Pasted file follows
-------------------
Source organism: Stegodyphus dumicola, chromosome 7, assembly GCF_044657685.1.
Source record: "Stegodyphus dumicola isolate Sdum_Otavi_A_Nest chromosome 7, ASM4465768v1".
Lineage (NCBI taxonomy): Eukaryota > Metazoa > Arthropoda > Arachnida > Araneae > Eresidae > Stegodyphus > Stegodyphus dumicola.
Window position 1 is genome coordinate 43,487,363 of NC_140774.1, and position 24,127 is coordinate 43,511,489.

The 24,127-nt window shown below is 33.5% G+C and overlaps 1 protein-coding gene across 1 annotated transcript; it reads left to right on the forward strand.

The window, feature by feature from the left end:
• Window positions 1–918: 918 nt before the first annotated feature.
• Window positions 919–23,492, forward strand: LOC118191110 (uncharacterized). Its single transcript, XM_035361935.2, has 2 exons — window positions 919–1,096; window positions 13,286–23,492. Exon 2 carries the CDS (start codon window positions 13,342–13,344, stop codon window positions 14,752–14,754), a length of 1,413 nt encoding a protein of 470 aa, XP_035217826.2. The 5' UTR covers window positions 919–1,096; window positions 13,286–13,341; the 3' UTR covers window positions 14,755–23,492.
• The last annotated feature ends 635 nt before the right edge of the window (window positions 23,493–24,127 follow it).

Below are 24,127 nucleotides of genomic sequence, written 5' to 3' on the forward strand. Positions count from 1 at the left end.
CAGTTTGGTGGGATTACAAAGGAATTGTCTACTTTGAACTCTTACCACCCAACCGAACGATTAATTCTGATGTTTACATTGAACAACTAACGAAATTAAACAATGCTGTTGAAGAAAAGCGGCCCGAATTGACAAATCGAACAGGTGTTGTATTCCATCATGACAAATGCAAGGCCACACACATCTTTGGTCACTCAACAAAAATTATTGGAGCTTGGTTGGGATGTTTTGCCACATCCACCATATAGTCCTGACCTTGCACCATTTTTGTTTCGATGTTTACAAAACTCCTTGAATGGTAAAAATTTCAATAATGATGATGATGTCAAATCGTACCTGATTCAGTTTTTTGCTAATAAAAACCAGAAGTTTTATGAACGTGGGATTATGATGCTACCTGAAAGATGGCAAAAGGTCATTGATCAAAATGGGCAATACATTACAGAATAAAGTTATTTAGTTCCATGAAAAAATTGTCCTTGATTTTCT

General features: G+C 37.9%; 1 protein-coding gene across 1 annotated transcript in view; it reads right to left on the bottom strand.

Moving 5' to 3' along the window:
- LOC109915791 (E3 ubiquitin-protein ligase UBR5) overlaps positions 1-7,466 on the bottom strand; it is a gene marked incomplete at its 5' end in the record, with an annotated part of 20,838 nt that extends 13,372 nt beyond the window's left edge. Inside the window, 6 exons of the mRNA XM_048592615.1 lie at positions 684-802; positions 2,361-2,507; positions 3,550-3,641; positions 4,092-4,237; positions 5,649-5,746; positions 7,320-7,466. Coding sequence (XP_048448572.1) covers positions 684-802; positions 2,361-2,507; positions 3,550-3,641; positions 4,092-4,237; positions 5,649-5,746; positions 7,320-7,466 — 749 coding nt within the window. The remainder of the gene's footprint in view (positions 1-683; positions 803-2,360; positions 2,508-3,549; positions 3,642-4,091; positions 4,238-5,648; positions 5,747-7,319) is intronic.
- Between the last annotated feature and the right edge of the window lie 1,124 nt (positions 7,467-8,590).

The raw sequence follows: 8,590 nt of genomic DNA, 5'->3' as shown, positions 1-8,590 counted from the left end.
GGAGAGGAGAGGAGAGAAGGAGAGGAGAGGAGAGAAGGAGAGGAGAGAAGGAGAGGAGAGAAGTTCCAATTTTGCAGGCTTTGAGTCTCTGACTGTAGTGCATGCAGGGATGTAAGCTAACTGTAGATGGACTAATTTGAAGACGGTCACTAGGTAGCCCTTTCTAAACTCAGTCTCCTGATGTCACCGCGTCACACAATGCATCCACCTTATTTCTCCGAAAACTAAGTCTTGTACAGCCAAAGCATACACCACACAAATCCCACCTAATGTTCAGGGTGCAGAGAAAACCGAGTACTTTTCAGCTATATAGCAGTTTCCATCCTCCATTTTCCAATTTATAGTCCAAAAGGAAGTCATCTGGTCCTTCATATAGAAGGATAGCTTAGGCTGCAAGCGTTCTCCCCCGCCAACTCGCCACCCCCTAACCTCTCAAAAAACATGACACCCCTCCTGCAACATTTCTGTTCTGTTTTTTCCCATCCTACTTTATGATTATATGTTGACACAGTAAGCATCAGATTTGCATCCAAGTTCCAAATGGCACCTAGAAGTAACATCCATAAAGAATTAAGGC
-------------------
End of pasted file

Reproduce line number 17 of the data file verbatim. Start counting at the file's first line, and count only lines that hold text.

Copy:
GGAGAGGAGAGGAGAGAAGGAGAGGAGAGGAGAGAAGGAGAGGAGAGAAGGAGAGGAGAGAAGTTCCAATTTTGCAGGCTTTGAGTCTCTGACTGTAGTGCATGCAGGGATGTAAGCTAACTGTAGATGGACTAATTTGAAGACGGTCACTAGGTAGCCCTTTCTAAACTCAGTCTCCTGATGTCACCGCGTCACACAATGCATCCACCTTATTTCTCCGAAAACTAAGTCTTGTACAGCCAAAGCATACACCACACAAATCCCACCTAATGTTCAGGGTGCAGAGAAAACCGAGTACTTTTCAGCTATATAGCAGTTTCCATCCTCCATTTTCCAATTTATAGTCCAAAAGGAAGTCATCTGGTCCTTCATATAGAAGGATAGCTTAGGCTGCAAGCGTTCTCCCCCGCCAACTCGCCACCCCCTAACCTCTCAAAAAACATGACACCCCTCCTGCAACATTTCTGTTCTGTTTTTTCCCATCCTACTTTATGATTATATGTTGACACAGTAAGCATCAGATTTGCATCCAAGTTCCAAATGGCACCTAGAAGTAACATCCATAAAGAATTAAGGC